Are your tires old? Is the tread at or below 2/32”? Is the wear uneven? If so, you should heavily consider replacing them. Tires with bad tread do poorly on black ice, which is common in this region of North Carolina. For the Carolina Piedmont snow tires and chains aren’t necessary, as the snowfall is usually less than an inch and only happens a few times a year. ALWAYS MAKE SURE TIRES ARE INFLATED PROPERLY FOR THE BEST POSSIBLE TRACTION IN COLD WEATHER!!!
Though this one is designed for cities with extreme cold and heavy snowfall, it’s still a great idea. Winter emergency kits usually have a flashlight, an ice scraper, a blanket, a warning/S.O.S light and non-perishable food.
Belts and hoses are notorious for snapping in cold weather. These should be inspected and replaced if they show signs of cracking or age.
If you’ve ever had your car in a shop, you’ve most likely heard the term “preventative maintenance” at some point. However, just what is preventative maintenance? To put it simply, preventative maintenance are jobs done to your car to prevent problems, as compared to regular service, which you do while the problem is occurring. Changing spark plugs, filters, and belts are kinds of preventative maintenance done during factory-preset intervals. Even something as common as an oil change is technically preventative maintenance, because you don’t change your oil after it has turned to muck in your engine, you change it beforehand to prevent it from doing so.
When Should I do Preventative Maintenance?
Preventative maintenance is done either when the factory recommends it (this is usually listed in your owner’s manual) or when a technician spots something wearing a bit prematurely. For example, a timing belt is usually recommended to be changed at 90,000 miles, but it may be changed earlier if a professional notices cracks or other wear in the belt.
How Do I Know if I Actually Need What’s Recommended?
The best way to know is to ask your service provider to show you. Any reputable shop will gladly do this for you and take pride in making sure you understand fully what is needed.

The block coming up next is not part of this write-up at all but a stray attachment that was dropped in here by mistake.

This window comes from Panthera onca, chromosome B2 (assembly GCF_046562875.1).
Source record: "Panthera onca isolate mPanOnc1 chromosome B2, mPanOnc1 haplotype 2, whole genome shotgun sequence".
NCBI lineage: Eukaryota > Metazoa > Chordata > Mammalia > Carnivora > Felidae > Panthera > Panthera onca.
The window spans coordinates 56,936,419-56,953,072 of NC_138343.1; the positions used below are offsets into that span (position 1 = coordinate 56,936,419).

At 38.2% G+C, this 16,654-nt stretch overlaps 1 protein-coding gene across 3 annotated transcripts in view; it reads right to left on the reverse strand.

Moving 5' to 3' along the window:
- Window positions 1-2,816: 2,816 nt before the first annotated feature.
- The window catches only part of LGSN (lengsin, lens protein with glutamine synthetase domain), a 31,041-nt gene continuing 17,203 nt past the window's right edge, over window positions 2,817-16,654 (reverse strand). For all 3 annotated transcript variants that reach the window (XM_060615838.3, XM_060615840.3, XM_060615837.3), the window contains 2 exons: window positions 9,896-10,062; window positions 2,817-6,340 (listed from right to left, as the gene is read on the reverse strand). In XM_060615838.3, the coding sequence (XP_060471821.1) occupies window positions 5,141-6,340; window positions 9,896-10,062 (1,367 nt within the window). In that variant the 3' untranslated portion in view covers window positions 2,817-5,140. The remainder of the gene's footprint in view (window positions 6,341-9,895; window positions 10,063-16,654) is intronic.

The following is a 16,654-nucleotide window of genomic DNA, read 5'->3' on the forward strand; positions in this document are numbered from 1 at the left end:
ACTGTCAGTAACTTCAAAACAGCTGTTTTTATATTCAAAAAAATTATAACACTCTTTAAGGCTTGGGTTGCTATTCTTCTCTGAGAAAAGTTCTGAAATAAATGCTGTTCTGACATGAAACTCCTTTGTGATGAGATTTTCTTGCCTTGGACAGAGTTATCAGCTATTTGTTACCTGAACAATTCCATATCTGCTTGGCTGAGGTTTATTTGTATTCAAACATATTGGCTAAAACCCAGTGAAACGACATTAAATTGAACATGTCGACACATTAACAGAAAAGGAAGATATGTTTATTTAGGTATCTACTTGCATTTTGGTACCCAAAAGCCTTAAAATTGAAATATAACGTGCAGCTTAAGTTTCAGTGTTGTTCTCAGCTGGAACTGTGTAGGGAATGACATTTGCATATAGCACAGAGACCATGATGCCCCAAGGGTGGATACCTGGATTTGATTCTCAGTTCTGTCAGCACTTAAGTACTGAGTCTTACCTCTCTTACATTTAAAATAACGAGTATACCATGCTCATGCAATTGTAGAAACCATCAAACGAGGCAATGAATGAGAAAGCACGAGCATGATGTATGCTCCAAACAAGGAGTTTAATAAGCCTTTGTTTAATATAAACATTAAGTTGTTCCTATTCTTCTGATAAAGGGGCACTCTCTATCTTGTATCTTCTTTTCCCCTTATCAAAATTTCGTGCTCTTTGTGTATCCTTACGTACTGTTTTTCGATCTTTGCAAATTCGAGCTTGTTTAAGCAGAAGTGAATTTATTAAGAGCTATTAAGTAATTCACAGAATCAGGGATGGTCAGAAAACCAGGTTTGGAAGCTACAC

Is Recommended Maintenance the Same for Every Car?
No. While there are many similar components in cars that may require maintenance, no two cars have the same preventative maintenance schedule. You should always check with your manual and automotive service provider to see what your car’s specific needs will be down the road.
To recap, preventative maintenance is a “catch-it-early” repair service. All cars have a preventative maintenance schedule, and it is always best to check to see what your car needs when. We hope this article helped!
Tires are one of the most important pieces of your car – not just because they actually let your move, but because they are one of the most important safety tools your car has. As the increasing amount of research and development of tires sends prices up and up, many people are left wondering “How do I get my money’s worth out of my tires?” Believe it or not, there’s a lot of easy tips and tricks that can help you do just that.
Over-inflated or under-inflated tires are one of the biggest reasons tires wear unevenly and prematurely. To prevent this from happening, check your tires at least once a month to see if the tire pressure is right. If you aren’t sure what the correct tire pressure is, check your car’s driver’s side door panel, there’s usually a sticker there indicating what the correct pressure your tires should be at. Tire gauges can be bought for as little as $2.00 both in stores and online.